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Elie Gardner

Elie Gardner
Highly-skilled migrants
Faculty of Social Sciences
Thursday 13 December 2018

The attitudes, potentials, and limitations of highly-skilled migrants

With its high salaries and proximity to Europe, southern Norway will continue to attract highly-skilled migrants so it is vital to understand their skills and experiences.

Globalization and conflict have increased immigration to Norway in the past decade. This fall I worked as a research assistant to explore the attitudes, potentials, and limitations of highly-skilled migrants in the southern Norwegian labor force. The study is a cooperation between NORCE and UiA, where I am currently a graduate student in global development. Broadly, my goal was to find migrants through snowball sampling and learn more about their work and immigration situations through interviews. 

Before I could start conducting interviews, it was important to define who would be included in the study. Creating a taxonomy helped us to establish this. First, we created four super-categories to reflect an individual’s education level. We then created sub-categories to record the legal mechanism that permits an individual to stay and work in Norway. We also made distinctions regarding whether people came through EU agreements or not. We decided not to include asylum seekers waiting for a response in their case, migrants from other Nordic countries, or unregistered migrants.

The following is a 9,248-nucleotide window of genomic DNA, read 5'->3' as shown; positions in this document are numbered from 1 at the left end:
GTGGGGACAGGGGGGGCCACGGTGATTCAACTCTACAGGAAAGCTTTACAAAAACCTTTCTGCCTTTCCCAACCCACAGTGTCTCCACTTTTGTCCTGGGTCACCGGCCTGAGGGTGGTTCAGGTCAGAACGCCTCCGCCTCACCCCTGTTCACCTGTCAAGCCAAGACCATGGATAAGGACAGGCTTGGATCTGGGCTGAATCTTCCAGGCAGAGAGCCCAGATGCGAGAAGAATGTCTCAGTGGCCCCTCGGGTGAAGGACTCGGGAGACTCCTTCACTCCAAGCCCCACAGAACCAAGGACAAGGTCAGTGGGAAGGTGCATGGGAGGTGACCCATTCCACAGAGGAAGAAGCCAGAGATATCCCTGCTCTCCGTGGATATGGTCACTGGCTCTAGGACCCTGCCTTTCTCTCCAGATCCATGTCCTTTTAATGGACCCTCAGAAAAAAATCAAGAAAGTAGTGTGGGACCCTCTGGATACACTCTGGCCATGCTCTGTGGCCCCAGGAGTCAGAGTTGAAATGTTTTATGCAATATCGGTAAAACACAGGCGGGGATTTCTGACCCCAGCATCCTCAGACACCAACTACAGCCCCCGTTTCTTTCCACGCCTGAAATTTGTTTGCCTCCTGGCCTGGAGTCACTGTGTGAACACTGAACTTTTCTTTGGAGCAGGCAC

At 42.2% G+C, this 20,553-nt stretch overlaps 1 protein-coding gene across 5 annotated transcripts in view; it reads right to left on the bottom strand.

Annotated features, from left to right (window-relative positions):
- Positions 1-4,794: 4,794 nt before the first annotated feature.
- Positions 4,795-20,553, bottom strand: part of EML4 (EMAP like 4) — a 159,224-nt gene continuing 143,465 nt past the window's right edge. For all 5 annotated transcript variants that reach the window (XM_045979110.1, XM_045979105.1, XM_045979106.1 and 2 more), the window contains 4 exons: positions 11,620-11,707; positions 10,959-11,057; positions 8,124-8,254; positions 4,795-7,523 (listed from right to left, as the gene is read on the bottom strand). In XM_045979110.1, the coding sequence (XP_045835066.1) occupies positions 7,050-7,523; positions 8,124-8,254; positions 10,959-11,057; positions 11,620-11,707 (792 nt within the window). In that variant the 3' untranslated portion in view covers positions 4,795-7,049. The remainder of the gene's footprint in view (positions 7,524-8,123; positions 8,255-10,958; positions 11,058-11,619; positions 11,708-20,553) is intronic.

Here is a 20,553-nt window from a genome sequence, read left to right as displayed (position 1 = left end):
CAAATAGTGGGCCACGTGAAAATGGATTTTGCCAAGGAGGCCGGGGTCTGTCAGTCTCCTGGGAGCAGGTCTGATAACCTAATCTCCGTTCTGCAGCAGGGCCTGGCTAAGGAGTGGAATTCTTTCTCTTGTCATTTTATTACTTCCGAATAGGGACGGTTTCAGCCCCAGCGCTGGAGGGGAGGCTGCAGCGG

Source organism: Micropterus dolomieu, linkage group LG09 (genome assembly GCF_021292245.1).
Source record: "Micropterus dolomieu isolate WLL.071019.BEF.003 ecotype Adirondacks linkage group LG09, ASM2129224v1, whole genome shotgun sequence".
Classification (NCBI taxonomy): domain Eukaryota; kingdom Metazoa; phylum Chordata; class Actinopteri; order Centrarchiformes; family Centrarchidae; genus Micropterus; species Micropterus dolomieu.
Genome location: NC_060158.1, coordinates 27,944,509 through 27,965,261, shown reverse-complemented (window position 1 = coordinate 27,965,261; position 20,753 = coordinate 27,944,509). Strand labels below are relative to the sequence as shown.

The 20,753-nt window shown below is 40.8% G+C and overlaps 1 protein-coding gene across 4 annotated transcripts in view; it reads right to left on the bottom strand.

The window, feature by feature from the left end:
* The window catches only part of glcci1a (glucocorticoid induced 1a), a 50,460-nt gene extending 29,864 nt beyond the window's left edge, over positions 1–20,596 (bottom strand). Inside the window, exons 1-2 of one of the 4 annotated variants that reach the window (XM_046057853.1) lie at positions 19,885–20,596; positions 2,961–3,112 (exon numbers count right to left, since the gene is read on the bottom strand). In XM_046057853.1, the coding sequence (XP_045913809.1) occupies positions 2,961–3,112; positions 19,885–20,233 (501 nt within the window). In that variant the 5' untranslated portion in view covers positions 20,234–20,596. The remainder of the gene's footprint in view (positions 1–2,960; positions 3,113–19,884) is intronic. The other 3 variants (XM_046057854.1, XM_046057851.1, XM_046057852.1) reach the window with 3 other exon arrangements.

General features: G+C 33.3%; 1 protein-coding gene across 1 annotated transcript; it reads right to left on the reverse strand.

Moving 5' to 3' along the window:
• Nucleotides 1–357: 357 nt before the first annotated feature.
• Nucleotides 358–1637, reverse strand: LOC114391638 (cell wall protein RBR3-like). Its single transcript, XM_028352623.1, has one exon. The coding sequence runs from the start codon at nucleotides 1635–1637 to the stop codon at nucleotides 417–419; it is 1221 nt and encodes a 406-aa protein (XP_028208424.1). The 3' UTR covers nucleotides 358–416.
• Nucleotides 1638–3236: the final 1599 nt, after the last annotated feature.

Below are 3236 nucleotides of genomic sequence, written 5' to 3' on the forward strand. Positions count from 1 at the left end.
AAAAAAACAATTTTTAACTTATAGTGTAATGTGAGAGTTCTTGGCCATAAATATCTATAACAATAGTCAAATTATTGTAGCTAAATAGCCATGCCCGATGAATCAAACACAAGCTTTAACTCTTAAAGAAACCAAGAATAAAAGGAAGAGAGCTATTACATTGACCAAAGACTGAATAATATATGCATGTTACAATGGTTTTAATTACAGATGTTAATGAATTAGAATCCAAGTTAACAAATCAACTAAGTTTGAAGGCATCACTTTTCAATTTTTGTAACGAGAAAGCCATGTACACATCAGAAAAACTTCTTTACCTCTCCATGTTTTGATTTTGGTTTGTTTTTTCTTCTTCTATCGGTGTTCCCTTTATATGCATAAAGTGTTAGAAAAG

After agreeing on a set of questions and conducting dozens of interviews, I have found that, for many, finding a job in their profession appears to be a challenge. What elements contribute to the difficulty, and why do certain migrants end up switching fields? The study will examine the interplay among the various groups of highly-skilled migrants. Thus far, it covers a wide spectrum of not only education levels but also economic and cultural backgrounds, yet it appears many are competing for the same jobs, particularly in rural areas. 

Compared to many other countries, Norway still maintains a rather decentralized structure, making rural areas, such as the one in this study, desirable places to live, despite worldwide trends to move to urban areas to earn money (Eriksen 1993). With its high salaries and proximity to Europe, southern Norway will continue to attract highly-skilled migrants so it is vital to understand their skills and experiences.  

References

Eriksen, T.H. (1993). Being Norwegian in a shrinking world. In A. Cohen Kiel (Ed.), Continuity and Change: Aspects of modern Norway. Oslo: Scandinavian University Press. Retrieved from http://hyllanderiksen.net/Norwegian.html